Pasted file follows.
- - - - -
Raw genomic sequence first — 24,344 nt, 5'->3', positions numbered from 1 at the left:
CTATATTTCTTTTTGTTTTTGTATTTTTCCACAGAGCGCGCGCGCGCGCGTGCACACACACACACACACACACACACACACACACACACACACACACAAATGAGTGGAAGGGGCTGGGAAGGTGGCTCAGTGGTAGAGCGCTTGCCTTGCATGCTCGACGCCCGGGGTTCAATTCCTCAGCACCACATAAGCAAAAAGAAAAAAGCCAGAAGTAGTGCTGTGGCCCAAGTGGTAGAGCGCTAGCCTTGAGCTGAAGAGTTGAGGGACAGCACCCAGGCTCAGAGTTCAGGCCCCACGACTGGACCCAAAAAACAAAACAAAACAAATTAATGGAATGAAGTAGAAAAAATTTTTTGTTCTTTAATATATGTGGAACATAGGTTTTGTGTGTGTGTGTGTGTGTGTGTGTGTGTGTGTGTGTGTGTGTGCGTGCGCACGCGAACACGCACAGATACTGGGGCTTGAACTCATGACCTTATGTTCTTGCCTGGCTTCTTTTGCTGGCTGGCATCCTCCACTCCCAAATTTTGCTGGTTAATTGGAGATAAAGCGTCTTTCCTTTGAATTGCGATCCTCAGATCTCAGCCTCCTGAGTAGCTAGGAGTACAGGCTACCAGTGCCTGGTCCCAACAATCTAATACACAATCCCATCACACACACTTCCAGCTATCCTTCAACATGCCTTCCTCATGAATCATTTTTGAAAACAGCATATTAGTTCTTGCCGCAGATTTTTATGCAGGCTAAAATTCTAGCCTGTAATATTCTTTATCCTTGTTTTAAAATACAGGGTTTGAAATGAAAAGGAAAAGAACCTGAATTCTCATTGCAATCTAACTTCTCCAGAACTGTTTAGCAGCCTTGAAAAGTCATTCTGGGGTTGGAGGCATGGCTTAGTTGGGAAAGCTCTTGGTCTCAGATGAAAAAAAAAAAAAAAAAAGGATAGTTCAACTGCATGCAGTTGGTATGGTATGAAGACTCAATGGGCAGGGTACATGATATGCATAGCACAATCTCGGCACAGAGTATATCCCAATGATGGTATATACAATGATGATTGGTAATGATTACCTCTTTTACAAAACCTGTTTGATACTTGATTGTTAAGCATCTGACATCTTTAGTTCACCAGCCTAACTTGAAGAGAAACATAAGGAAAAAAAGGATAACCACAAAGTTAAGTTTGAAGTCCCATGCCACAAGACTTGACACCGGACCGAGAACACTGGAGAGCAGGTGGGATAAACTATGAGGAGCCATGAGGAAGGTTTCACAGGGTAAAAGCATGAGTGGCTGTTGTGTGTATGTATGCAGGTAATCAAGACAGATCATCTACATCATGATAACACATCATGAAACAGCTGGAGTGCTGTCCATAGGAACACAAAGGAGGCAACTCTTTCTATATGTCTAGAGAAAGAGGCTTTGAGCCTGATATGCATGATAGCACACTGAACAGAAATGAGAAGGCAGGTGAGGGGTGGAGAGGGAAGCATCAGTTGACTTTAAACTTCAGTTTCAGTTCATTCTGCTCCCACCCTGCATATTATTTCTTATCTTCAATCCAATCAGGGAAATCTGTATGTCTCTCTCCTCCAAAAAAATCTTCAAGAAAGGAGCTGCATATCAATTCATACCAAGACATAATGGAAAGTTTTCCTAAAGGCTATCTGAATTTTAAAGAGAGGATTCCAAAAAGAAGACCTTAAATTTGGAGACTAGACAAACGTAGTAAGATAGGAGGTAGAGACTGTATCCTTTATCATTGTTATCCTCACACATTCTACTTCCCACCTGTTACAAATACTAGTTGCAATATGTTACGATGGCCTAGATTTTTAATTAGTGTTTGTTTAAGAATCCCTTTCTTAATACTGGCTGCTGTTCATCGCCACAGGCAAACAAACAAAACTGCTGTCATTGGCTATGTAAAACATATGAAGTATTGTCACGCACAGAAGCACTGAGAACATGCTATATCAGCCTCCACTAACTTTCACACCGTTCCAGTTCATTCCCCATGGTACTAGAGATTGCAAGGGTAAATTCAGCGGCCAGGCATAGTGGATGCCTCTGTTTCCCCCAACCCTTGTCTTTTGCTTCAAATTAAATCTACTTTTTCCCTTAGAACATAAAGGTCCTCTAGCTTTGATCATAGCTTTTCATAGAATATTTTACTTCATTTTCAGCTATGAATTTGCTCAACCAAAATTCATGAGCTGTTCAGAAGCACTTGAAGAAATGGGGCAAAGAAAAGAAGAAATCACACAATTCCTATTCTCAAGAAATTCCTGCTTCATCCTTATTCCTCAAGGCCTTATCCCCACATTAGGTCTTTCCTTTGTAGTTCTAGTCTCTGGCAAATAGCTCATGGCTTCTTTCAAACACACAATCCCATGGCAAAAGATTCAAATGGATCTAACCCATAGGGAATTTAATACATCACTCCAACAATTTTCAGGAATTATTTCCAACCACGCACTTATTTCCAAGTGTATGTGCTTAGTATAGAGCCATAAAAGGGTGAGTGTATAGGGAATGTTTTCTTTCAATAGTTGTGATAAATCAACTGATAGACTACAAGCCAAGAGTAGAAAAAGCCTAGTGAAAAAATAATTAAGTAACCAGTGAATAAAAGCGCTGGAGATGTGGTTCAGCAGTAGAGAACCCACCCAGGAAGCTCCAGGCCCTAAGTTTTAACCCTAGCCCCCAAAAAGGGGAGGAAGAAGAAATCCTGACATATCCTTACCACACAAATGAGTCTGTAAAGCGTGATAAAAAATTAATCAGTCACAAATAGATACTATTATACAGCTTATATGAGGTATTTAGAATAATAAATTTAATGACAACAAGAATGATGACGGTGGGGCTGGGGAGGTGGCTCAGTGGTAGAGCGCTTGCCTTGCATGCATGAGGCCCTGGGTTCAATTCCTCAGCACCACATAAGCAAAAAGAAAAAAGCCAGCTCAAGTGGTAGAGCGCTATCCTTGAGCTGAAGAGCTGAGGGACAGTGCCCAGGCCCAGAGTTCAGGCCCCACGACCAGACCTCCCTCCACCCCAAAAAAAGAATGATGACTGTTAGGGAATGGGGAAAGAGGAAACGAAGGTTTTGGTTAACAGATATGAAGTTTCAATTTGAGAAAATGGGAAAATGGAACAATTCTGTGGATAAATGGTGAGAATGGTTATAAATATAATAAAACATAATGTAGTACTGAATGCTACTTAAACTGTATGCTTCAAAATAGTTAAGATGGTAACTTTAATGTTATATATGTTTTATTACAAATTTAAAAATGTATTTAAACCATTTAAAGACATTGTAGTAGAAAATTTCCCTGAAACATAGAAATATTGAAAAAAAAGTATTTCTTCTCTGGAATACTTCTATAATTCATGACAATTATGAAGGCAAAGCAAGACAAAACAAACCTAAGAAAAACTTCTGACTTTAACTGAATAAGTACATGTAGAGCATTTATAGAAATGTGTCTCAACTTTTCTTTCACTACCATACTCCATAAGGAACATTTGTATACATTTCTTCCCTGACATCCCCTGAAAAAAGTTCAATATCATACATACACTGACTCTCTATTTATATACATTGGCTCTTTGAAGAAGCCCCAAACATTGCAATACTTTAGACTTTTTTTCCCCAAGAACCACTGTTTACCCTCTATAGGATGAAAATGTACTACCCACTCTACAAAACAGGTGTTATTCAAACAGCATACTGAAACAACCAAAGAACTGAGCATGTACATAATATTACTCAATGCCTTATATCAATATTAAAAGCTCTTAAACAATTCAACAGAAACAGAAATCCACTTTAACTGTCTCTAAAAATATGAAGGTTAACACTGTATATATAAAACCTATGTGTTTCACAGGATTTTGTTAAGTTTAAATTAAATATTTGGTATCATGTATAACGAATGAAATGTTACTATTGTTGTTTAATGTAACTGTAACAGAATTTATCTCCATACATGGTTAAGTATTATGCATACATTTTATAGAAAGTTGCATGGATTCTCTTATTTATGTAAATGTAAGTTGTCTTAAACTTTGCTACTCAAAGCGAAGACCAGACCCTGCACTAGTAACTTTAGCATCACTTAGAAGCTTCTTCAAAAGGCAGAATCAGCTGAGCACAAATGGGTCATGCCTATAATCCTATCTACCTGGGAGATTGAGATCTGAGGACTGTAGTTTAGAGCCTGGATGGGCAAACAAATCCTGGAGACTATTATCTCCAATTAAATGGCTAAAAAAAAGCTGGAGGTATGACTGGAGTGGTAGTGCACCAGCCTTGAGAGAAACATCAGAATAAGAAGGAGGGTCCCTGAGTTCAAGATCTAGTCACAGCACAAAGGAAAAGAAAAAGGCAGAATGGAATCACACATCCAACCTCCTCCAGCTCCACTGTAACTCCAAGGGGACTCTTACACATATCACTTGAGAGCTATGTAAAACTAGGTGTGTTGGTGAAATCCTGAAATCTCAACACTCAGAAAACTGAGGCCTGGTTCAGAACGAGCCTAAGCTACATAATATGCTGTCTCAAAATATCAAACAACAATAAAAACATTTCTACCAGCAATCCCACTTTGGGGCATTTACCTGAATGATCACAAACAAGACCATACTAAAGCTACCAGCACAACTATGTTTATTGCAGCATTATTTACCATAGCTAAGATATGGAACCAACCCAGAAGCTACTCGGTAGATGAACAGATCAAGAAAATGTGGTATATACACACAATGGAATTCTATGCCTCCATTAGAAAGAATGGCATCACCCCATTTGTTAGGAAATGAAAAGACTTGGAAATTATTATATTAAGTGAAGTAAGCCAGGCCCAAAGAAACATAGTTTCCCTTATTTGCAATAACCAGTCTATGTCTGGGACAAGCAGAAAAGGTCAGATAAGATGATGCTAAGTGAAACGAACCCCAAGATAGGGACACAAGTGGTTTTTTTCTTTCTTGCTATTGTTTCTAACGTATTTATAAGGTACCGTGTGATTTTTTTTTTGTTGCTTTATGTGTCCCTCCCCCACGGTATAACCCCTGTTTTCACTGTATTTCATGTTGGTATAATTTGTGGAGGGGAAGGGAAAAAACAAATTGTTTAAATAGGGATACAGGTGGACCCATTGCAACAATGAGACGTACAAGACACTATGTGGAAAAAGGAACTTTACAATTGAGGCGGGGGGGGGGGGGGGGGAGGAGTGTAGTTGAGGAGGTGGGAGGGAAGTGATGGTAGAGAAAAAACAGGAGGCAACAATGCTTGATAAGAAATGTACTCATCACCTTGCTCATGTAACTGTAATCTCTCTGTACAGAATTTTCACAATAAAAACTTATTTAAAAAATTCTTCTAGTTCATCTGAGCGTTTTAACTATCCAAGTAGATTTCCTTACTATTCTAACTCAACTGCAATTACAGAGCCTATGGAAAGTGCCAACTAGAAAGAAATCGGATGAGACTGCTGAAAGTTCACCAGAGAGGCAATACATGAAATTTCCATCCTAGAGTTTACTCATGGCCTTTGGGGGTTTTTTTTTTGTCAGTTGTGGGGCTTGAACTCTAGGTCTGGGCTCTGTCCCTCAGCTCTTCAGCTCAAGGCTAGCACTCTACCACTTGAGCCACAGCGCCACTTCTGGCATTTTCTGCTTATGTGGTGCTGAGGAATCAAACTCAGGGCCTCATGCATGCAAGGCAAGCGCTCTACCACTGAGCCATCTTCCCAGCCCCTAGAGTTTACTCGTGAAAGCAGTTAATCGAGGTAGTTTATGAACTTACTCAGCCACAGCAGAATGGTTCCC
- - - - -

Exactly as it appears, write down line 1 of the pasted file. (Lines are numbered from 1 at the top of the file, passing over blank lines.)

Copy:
Raw genomic sequence first — 24,344 nt, 5'->3', positions numbered from 1 at the left: